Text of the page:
"I haven't played France since 2013, and I know it sounds bad, but I tend to worry about my own game and how that's going," Romano explained. "Once we have a good look I'm sure there will be some players that catch the eye, but right now you're putting me on the spot and I don't actually know anyone."

The anecdote speaks volumes about the team France coach Guy Noves has managed to put together following a spate of injuries that ruled out a dozen regulars, including flyhalf Camille Lopez and center Wesley Fofana.

Following their 3-0 series defeat in South Africa in June, and less than two years before the Rugby World Cup, the French are under huge pressure to deliver good results. French federation president Bernard Laporte has warned the squad could be restructured if France fails to win three out of its four tests this month. The Tricolors are facing New Zealand twice, South Africa, and Japan.

"Three out of four is largely feasible," France lock Paul Jedrasiak said. "We want to win everything."

But France has lost 10 consecutive tests to the All Blacks, and hasn't beaten them in Paris since 1973.

SCOTLAND vs SAMOA, Edinburgh (Scotland leads 8-1-1, in Scotland 5-1-0)

Scotland coach Gregor Townsend sympathises for Samoa after its union was declared bankrupt by the prime minister this week.

Townsend, preparing to take charge of his first test on home turf, said it was important to keep sides like Samoa and Fiji in the world game.

"We want every country doing well, especially a nation like Samoa that has produced so many good rugby players and so many great wins over the years," he said. "Let's hope they get through this in a much better state than they seem to be in right now."

Townsend has handed a debut to Edinburgh prop Darryl Marfo, who recently joined from Bath. The coach admits Marfo has come in under the radar.

"We didn't know much about him," he said. "He played in the first preseason game (for Edinburgh) and we started to take more notice of him after that.

"He got his opportunity at Edinburgh partly down to injuries, but he has played ahead of other players we were looking at."

John Barclay has overcome concussion to lead the side, and Stuart McInally gets a first start in over a year in the front row following an injury to Ross Ford.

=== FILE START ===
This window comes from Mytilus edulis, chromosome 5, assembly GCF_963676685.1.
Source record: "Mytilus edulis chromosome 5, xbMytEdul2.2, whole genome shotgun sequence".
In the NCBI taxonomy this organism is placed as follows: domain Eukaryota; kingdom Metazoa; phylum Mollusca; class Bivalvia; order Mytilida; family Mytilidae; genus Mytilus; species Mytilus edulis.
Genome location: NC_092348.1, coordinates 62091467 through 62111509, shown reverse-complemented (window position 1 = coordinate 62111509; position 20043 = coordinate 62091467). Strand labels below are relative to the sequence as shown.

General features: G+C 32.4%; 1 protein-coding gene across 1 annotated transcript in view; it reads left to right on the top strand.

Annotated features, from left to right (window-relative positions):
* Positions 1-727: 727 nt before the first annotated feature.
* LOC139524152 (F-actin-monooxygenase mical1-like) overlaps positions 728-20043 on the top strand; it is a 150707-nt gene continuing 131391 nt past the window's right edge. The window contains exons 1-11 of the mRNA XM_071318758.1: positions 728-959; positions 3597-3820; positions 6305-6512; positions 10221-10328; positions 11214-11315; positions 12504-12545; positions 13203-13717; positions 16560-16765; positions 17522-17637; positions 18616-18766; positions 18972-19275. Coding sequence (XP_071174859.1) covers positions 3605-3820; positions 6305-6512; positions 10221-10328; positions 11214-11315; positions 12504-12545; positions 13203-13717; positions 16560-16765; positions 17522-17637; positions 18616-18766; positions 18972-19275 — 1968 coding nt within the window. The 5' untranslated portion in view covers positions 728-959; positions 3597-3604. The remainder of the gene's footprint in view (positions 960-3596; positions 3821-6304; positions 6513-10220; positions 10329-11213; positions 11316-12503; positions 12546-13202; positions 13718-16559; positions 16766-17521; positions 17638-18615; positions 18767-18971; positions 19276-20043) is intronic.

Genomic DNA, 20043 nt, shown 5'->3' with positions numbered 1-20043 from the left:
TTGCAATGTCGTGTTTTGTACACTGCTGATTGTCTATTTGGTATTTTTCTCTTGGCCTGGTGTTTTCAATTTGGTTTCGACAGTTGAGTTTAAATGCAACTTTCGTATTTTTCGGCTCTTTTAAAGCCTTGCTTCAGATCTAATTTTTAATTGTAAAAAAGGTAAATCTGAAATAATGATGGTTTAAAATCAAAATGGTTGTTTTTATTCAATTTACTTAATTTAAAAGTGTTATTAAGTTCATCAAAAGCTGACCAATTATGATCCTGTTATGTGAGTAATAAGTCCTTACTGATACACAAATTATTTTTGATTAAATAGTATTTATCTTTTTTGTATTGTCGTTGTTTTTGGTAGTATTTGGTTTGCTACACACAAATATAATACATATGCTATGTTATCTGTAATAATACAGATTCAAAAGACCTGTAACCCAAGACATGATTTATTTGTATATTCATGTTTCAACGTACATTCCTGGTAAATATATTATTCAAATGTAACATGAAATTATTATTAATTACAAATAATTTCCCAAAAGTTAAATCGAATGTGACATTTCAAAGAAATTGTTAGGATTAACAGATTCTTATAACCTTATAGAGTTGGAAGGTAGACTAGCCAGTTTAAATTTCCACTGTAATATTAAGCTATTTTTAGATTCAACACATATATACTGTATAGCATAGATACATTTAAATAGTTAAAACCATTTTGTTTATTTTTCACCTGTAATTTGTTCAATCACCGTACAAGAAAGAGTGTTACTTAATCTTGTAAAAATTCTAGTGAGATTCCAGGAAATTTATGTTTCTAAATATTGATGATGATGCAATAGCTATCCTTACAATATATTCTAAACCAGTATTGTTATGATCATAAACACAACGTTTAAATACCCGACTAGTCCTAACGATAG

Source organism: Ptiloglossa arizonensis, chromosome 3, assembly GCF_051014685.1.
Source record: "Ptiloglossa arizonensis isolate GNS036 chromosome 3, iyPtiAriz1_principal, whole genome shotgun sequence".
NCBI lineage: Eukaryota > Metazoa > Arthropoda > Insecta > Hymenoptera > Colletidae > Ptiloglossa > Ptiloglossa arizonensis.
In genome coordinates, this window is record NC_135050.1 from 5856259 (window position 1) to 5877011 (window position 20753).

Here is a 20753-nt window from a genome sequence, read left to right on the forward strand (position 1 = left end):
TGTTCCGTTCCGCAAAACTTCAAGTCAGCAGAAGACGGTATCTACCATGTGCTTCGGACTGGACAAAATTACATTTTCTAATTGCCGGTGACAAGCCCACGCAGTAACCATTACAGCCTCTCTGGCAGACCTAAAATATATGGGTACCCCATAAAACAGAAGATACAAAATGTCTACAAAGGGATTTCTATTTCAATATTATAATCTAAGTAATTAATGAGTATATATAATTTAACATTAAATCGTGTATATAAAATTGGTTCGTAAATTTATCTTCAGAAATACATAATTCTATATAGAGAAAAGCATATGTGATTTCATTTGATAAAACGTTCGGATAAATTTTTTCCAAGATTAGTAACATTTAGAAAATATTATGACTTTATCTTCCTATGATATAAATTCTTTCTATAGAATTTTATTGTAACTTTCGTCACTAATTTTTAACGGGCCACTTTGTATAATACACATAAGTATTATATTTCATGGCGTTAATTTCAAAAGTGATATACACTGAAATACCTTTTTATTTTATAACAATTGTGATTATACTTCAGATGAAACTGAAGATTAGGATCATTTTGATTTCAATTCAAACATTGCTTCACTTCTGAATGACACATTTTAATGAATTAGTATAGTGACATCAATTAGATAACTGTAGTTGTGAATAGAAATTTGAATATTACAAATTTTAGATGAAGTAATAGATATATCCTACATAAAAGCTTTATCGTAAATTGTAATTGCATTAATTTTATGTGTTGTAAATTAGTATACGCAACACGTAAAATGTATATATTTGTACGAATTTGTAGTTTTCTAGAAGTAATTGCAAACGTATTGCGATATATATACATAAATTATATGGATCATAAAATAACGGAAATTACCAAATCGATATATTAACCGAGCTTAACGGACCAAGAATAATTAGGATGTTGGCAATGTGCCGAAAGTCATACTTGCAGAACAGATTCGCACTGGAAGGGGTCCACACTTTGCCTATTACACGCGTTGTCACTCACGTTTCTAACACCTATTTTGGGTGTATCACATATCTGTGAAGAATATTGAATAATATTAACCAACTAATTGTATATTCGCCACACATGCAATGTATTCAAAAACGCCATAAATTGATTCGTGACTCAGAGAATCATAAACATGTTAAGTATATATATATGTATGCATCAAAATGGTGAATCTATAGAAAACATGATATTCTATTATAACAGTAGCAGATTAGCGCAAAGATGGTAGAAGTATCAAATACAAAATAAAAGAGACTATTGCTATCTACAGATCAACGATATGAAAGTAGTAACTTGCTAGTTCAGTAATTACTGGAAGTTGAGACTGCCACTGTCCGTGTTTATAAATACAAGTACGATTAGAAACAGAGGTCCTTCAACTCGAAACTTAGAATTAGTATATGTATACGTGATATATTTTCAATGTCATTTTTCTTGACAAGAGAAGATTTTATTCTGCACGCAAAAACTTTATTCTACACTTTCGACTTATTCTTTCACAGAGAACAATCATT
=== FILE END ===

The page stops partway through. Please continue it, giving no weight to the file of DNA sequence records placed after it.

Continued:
"We have probably known this team for a couple of weeks now," Townsend said. "We explained to the players at the start of the camp that we want to make sure that in the short period we have with the group, that they train a lot together."

ITALY vs FIJI, Catania (Fiji leads 6-5, in Italy 1-4)

Ian McKinley's remarkable recovery could reach another milestone if the Ireland-born flyhalf makes his debut for Italy, six years after retiring after losing the sight in one eye.

The 27-year-old McKinley is in the reserves.

"I'm very happy, so proud, to be here with the team," McKinley said this week. "Italy helped me so much when maybe other countries wouldn't have, so I want to give my all for Italy."

During a club game in 2010, a teammate accidentally stood on McKinley's eye and perforated his eyball. The Dubliner was forced to retire the following year after losing the sight in his left eye.

McKinley returned to playing rugby in 2014 using specially manufactured goggles, and played for Viadana and Zebre before joining Benetton in 2016.

If he plays, McKinley will become the first player in an international to wear special protective goggles.

"I'm a lot more mature," he said. "I don't want to be a different player. I want to be a top-level player. I just want to be Ian McKinley."

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AP sports writers Sam Petrequin in Paris, and Daniella Matar in Milan contributed.